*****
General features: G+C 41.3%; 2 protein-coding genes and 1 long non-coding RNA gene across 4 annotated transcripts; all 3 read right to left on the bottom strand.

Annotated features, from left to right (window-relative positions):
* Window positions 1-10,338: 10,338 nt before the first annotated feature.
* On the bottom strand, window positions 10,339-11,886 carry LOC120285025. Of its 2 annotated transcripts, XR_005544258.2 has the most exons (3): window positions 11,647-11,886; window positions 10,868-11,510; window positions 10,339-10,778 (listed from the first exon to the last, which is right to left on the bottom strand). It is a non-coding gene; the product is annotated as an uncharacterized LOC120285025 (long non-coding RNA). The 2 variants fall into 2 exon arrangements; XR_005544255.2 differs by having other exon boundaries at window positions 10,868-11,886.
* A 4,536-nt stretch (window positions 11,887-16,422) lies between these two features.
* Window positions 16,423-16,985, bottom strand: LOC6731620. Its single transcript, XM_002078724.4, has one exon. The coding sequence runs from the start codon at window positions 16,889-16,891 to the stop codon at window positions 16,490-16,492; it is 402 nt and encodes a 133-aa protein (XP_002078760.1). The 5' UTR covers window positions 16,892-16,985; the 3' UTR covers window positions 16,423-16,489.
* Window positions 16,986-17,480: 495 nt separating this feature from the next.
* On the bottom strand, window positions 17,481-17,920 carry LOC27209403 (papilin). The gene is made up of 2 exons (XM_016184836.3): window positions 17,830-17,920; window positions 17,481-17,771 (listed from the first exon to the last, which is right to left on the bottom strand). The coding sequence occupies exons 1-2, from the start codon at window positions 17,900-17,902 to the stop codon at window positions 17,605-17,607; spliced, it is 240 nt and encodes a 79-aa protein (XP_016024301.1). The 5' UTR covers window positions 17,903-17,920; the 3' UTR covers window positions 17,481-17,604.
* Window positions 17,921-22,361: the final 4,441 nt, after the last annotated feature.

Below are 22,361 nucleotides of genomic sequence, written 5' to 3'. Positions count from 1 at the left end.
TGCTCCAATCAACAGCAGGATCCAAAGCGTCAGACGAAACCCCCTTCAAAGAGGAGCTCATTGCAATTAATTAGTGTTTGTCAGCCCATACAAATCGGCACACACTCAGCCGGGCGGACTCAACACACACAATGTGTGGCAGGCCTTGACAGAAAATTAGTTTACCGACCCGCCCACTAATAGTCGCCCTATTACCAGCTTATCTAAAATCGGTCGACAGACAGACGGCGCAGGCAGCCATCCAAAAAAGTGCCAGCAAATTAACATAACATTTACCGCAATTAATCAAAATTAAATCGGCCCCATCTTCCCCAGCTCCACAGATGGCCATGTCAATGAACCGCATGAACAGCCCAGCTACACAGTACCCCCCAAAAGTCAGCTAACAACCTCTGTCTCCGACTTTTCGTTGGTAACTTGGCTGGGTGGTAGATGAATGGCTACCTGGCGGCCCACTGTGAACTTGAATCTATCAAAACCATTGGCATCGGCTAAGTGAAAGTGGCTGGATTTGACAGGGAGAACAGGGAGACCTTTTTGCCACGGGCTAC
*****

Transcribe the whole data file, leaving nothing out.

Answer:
General features: G+C 41.3%; 2 protein-coding genes and 1 long non-coding RNA gene across 4 annotated transcripts; all 3 read right to left on the bottom strand.

Annotated features, from left to right (window-relative positions):
* Window positions 1-10,338: 10,338 nt before the first annotated feature.
* On the bottom strand, window positions 10,339-11,886 carry LOC120285025. Of its 2 annotated transcripts, XR_005544258.2 has the most exons (3): window positions 11,647-11,886; window positions 10,868-11,510; window positions 10,339-10,778 (listed from the first exon to the last, which is right to left on the bottom strand). It is a non-coding gene; the product is annotated as an uncharacterized LOC120285025 (long non-coding RNA). The 2 variants fall into 2 exon arrangements; XR_005544255.2 differs by having other exon boundaries at window positions 10,868-11,886.
* A 4,536-nt stretch (window positions 11,887-16,422) lies between these two features.
* Window positions 16,423-16,985, bottom strand: LOC6731620. Its single transcript, XM_002078724.4, has one exon. The coding sequence runs from the start codon at window positions 16,889-16,891 to the stop codon at window positions 16,490-16,492; it is 402 nt and encodes a 133-aa protein (XP_002078760.1). The 5' UTR covers window positions 16,892-16,985; the 3' UTR covers window positions 16,423-16,489.
* Window positions 16,986-17,480: 495 nt separating this feature from the next.
* On the bottom strand, window positions 17,481-17,920 carry LOC27209403 (papilin). The gene is made up of 2 exons (XM_016184836.3): window positions 17,830-17,920; window positions 17,481-17,771 (listed from the first exon to the last, which is right to left on the bottom strand). The coding sequence occupies exons 1-2, from the start codon at window positions 17,900-17,902 to the stop codon at window positions 17,605-17,607; spliced, it is 240 nt and encodes a 79-aa protein (XP_016024301.1). The 5' UTR covers window positions 17,903-17,920; the 3' UTR covers window positions 17,481-17,604.
* Window positions 17,921-22,361: the final 4,441 nt, after the last annotated feature.

Below are 22,361 nucleotides of genomic sequence, written 5' to 3'. Positions count from 1 at the left end.
TGCTCCAATCAACAGCAGGATCCAAAGCGTCAGACGAAACCCCCTTCAAAGAGGAGCTCATTGCAATTAATTAGTGTTTGTCAGCCCATACAAATCGGCACACACTCAGCCGGGCGGACTCAACACACACAATGTGTGGCAGGCCTTGACAGAAAATTAGTTTACCGACCCGCCCACTAATAGTCGCCCTATTACCAGCTTATCTAAAATCGGTCGACAGACAGACGGCGCAGGCAGCCATCCAAAAAAGTGCCAGCAAATTAACATAACATTTACCGCAATTAATCAAAATTAAATCGGCCCCATCTTCCCCAGCTCCACAGATGGCCATGTCAATGAACCGCATGAACAGCCCAGCTACACAGTACCCCCCAAAAGTCAGCTAACAACCTCTGTCTCCGACTTTTCGTTGGTAACTTGGCTGGGTGGTAGATGAATGGCTACCTGGCGGCCCACTGTGAACTTGAATCTATCAAAACCATTGGCATCGGCTAAGTGAAAGTGGCTGGATTTGACAGGGAGAACAGGGAGACCTTTTTGCCACGGGCTAC